Watch out for “junk” mortgage charges

For most people, buying a home is daunting. After all, real estate transactions tend to be once or twice in a lifetime, so there is little opportunity to familiarize yourself with the process. You have mountains of paperwork to sign, industry jargon to decipher, and a variety of fast-speaking salespeople – from real estate agents to mortgage brokers – to deal with.

Somewhere between the excitement of buying a property and the boredom of signing forms, it’s easy to lose track of what you’re paying for and how much you’re spending. Aside from the mortgage, most of the other expenses come under a category called closing costs. Paying attention to these costs before you close can help you understand where your money is going and maybe even save you a few hundred dollars.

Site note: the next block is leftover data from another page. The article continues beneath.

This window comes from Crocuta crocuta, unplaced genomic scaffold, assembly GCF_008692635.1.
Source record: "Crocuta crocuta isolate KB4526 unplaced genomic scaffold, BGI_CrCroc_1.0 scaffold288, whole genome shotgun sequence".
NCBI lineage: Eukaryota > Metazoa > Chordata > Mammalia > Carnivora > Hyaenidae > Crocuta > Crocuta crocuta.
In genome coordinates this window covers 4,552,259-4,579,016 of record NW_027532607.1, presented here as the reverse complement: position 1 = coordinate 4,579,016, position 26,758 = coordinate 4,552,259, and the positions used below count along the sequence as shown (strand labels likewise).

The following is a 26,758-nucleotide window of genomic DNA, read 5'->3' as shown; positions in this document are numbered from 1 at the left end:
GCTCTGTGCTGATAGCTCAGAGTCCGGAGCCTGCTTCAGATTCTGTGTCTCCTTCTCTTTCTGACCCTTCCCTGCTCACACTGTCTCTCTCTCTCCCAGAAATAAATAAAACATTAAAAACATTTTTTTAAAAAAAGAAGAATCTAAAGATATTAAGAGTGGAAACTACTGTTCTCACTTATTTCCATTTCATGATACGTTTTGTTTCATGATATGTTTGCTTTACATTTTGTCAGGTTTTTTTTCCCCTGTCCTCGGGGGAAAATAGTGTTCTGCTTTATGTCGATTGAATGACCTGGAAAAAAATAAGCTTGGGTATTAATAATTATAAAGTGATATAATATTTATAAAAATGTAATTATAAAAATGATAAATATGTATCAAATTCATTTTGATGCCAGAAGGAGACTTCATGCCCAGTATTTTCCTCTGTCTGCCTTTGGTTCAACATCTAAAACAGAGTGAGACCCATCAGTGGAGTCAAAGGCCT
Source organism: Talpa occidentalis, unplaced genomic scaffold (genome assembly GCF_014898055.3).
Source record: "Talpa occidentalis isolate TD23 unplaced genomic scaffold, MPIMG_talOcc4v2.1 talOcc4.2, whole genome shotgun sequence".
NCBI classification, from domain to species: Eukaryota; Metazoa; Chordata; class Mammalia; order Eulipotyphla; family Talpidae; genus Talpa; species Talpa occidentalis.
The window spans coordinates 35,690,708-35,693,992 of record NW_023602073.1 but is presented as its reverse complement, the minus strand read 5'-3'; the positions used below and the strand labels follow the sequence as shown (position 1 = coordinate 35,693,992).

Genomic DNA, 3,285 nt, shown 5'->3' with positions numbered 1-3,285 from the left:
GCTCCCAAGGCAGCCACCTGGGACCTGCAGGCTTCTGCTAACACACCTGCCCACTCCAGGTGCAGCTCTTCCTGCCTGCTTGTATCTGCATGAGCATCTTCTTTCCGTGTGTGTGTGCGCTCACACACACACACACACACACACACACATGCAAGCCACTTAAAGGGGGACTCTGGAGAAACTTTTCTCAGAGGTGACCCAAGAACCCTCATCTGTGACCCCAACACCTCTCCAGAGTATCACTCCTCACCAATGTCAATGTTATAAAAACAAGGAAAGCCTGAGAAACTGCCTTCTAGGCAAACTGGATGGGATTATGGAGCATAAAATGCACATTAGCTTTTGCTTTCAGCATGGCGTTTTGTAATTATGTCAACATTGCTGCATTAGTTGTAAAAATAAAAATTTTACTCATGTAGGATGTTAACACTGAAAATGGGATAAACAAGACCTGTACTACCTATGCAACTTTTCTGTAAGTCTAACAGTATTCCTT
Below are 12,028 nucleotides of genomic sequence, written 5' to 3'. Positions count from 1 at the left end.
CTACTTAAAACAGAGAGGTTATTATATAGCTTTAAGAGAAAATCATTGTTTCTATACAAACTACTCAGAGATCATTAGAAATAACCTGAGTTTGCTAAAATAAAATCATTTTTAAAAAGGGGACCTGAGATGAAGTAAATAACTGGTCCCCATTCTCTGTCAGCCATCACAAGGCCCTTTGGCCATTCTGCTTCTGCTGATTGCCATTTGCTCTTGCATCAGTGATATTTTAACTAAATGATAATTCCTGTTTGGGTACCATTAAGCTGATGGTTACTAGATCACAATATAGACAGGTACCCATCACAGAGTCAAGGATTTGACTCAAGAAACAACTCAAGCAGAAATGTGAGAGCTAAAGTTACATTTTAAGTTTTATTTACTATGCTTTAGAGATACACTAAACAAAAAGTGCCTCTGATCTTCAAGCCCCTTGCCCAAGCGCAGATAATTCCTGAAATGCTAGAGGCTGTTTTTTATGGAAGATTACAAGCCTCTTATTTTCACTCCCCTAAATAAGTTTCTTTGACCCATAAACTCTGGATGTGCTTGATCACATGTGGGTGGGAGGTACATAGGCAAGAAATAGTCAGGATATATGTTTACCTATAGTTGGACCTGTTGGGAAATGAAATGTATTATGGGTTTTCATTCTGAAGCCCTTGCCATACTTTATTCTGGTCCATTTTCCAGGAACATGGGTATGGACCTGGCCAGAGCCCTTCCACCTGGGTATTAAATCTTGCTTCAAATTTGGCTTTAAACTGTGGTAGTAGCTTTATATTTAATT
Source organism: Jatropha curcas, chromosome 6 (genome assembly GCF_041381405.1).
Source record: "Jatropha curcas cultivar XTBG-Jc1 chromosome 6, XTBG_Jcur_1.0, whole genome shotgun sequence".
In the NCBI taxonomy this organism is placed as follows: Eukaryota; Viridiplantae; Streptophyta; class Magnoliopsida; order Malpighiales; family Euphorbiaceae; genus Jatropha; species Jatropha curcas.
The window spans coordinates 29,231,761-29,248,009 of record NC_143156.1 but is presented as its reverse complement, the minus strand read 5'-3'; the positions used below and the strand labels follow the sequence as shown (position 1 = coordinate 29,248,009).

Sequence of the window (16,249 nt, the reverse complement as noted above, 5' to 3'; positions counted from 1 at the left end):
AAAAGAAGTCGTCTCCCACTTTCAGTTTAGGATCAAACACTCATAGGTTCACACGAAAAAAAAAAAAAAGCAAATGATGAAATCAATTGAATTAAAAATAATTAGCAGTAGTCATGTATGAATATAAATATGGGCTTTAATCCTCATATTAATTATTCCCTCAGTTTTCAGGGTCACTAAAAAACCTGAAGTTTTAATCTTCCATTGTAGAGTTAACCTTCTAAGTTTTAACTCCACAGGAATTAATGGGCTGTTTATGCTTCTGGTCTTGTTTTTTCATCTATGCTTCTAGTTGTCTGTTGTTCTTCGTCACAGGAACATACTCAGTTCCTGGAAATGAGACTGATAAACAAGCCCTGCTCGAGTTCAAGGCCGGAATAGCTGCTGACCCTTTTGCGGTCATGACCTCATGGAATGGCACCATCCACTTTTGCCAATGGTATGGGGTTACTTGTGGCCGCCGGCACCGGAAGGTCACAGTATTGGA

The central theses

  • Recurring closing costs are expenses that you pay when you close and each month thereafter, such as: B. Property taxes.
  • One-time acquisition costs are one-time payments such as points, rental fees, and home inspection fees.
  • Watch out for these five “junk fees”: excessive application, subscription, mortgage and loan processing fees, and broker discounts.
  • Some lenders offer a flat fee that covers all closing costs so you don’t have to worry about the fairness of every single fee.

Closing costs: what are they?

Closing cost is an abbreviation of the total cost of several dozen of potential expenses associated with buying and financing real estate. These expenses can be divided into recurring and non-recurring expenses.

Recurring costs